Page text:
LILITH

Last modified: Saturday, January 6, 2001 6:20 PM

 

 

"If you're under 18 or disapprove of naked dolls, get the Hell out of here."

 

 

 

 

 

 

"Got milk?"

This is another one of those aimless projects that started out with no clear idea of where it was going. That's still pretty accurate for both this figure and this article. I'd acquired a "Selena" doll about six months ago but work was sporadic since I was concentrating on other things. Well, the hopper's empty and I'm back to finish her. Unfortunately, I jumped the gun on this by providing some details in an earlier "Remarks"-like article, so now I have to regurgitate and expand on some points-- so parts of this article may seem familiar. Nevertheless, you may want to see my other article, Pat 30581401, since that discusses the base figure.

The base figure has pretty good proportioning but I'm kinda odd and particular and I like "beefier". I've spent a lot of time reconfiguring her, and it's been as much, if not more work than doing a Barbie/Jane conversion. That's because I reconfigured her according to my basic Barbie/Jane formula-- I move the waist articulation up under the boobs and create a neckpin. It's actually more than that though. I redid the elastic tensioning so that the legs were independently cross-the-crotch tensioned to each other (like a Workout Barbie). That meant extensive trial-and-error hacking on the balljoints to make them work right. It was worthwhile though, since the legs pose better and can stay extended farther forward since they aren't fighting the upward pull of the through-the-torso elastic.

Since there was no neckpin, I had to create one from a Barbie neck and adapt the Barbie head so that it was somewhat more realistic. Which meant I had to cut off everything above where the neckpin connected to the head! In other words, the head was constructed much like a hand-made clay pot, building up the sides and finally sealing the top. If it ain't hollow, you get an even heavier head which makes the tensioning work harder to fight floppiness. So the neckpin is a hybrid-- the lower end is slotted like a vintage Joe's, but the top end retains the balljoint configuration of a Barbie style.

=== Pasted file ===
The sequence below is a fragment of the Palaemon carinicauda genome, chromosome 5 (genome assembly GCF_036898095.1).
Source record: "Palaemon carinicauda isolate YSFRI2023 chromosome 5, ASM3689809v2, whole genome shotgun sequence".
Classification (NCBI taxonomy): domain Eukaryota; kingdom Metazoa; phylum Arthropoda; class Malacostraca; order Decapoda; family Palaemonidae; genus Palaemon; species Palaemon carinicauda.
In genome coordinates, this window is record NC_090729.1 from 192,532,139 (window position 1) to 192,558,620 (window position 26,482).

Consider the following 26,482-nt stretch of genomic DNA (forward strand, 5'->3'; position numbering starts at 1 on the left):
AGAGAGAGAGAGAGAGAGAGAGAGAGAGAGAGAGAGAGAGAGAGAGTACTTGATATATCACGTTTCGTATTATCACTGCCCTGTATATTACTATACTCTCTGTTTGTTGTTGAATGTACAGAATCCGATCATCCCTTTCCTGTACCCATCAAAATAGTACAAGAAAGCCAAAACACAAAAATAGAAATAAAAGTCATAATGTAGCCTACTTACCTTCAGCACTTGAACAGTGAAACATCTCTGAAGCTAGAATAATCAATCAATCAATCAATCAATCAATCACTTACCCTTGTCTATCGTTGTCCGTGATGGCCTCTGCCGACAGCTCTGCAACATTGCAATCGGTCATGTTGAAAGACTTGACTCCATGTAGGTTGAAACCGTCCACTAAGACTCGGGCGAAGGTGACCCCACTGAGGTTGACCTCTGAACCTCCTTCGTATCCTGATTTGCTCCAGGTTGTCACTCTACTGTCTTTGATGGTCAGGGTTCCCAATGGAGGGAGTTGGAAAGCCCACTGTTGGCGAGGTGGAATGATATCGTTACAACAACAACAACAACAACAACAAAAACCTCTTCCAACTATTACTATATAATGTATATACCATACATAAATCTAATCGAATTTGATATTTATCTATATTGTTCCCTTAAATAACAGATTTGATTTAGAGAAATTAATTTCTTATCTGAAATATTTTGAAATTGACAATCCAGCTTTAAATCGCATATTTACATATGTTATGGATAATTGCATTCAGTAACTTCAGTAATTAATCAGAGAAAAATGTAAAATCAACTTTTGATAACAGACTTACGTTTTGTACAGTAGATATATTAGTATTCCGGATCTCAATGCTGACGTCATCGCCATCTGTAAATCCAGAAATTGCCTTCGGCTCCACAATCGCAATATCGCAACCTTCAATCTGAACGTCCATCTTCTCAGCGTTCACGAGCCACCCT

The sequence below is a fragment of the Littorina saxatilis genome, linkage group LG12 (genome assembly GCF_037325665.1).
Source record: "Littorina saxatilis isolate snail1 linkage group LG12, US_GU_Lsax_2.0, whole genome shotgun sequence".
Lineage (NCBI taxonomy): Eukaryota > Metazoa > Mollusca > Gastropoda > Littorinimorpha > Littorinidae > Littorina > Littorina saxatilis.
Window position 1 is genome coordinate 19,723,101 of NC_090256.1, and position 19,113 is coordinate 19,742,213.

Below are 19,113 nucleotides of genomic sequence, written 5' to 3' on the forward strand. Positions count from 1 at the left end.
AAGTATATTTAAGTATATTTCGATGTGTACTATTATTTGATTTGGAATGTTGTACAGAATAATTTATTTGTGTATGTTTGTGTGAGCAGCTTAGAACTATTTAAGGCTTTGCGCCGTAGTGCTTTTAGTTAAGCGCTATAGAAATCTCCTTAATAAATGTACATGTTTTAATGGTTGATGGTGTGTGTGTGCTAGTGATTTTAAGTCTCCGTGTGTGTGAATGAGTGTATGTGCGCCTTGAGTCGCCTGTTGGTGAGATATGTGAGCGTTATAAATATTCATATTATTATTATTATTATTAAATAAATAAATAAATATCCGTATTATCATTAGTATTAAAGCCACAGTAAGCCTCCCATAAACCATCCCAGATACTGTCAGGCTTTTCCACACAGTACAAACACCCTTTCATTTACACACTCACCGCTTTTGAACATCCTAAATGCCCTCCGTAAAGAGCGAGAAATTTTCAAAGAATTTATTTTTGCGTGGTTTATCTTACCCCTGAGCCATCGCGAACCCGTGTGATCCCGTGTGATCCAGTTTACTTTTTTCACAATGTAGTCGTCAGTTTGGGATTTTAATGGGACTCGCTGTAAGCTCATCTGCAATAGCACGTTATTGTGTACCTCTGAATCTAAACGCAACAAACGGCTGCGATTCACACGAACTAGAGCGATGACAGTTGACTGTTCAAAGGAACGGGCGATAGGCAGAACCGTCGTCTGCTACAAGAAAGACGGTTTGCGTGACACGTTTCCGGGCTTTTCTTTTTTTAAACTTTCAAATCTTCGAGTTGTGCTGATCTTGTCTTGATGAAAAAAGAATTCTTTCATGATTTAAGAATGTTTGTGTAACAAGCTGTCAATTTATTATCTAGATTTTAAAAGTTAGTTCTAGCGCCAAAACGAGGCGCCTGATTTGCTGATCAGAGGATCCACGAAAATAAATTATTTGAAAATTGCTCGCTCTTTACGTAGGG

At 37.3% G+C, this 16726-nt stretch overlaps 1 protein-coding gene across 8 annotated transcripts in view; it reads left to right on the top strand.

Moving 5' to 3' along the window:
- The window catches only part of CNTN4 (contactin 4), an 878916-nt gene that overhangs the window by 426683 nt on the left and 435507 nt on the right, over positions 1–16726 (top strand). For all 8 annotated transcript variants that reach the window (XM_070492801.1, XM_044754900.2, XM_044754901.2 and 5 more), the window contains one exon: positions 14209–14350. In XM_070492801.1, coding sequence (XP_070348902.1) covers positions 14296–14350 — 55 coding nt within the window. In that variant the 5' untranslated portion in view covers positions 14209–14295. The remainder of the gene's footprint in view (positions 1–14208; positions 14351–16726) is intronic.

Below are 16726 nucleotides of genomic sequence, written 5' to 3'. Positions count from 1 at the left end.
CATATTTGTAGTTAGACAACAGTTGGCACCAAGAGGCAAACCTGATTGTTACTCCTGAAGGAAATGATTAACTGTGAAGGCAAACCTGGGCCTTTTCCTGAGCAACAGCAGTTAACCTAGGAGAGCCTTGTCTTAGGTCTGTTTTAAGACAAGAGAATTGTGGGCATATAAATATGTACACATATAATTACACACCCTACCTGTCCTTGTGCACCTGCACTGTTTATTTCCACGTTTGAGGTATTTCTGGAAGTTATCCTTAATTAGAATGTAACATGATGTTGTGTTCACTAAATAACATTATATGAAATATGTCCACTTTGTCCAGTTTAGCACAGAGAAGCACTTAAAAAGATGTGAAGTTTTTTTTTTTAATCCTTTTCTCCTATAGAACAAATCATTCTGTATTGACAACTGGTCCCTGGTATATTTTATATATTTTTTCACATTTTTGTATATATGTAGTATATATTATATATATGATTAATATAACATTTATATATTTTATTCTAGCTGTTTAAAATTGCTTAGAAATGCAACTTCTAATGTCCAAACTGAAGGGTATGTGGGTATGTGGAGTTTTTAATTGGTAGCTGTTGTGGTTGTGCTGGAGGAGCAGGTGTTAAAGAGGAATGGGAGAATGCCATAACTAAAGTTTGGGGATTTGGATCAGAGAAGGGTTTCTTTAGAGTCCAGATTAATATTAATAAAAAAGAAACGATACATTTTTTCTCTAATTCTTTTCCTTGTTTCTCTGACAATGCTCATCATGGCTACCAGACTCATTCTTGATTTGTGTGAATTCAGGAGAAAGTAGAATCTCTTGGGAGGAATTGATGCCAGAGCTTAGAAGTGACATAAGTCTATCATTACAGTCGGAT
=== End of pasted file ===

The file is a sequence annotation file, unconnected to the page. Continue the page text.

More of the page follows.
The neck is tensioned similar to a vintage Joe-- through the torso, down to the hip section (which in this case is the lower 2/3 of the figure). Unlike a vintage Joe, the elastic anchors to a heavy pianowire crosspin within the lower section. I also tried a different, quick & dirty approach to the elastic tensioning. Usually, we go for real neat and tidy with those elastic loops-- you use a puller tool to drag the hook out and over the neck's crosspin. It can be a real bitch when the elastic's stretched to the max and you've got pliers and parts in the way as you try to maintain the stretch and find the crosspin. I discovered that it was especially difficult when the elastic needed to be really short, so I did this out of necessity: Forget pre-made elastic loops. String your figure with a length of elastic, wrapped a couple or three times through its path; pull the ends out the figure at the torso/hip seam and stretch it real tight; start your knot, stretch and knot really tight, shove the excess elastic into the body when you're done.

Unfortunately, the limbs & hinges use that sucky soft PVC formulation and are joined with those plastic hinge pins that I like to bitch about. Consequently, you can't really tighten them. Even metal rivets don't work very well (and I have tried). In the ankles, this is a significant deficiency since this is a medium density figure and all the weight focuses there. If the balance isn't correct, the figure may stay put for a while and then, whammo! And her weight problem gets worse after I work on her. I saw several options: Replacing her feet with Cotswold feet; accepting the slight benefit of metal rivets; giving her a tail. I chose options 2 & 3 and for the time being, and they seem to have solved the problem. Giving a figure a tail isn't always an option, but it seemed appropriate in this case. The tail's a Gumby-style tentacle from an ID4 creature toy (he had plenty more), dressed up a little bit. Naturally, it would be more honorable to create one from scratch, but it's not worth the expense and effort to me. The foot replacement option is still a possibility since the pin size is identical to the standard of vintage-style figures. You could do the same with the hands, although your choices aren't all that great. Standardization is a good thing and it's puzzling why there's so little going on in the vintage hand aftermarket.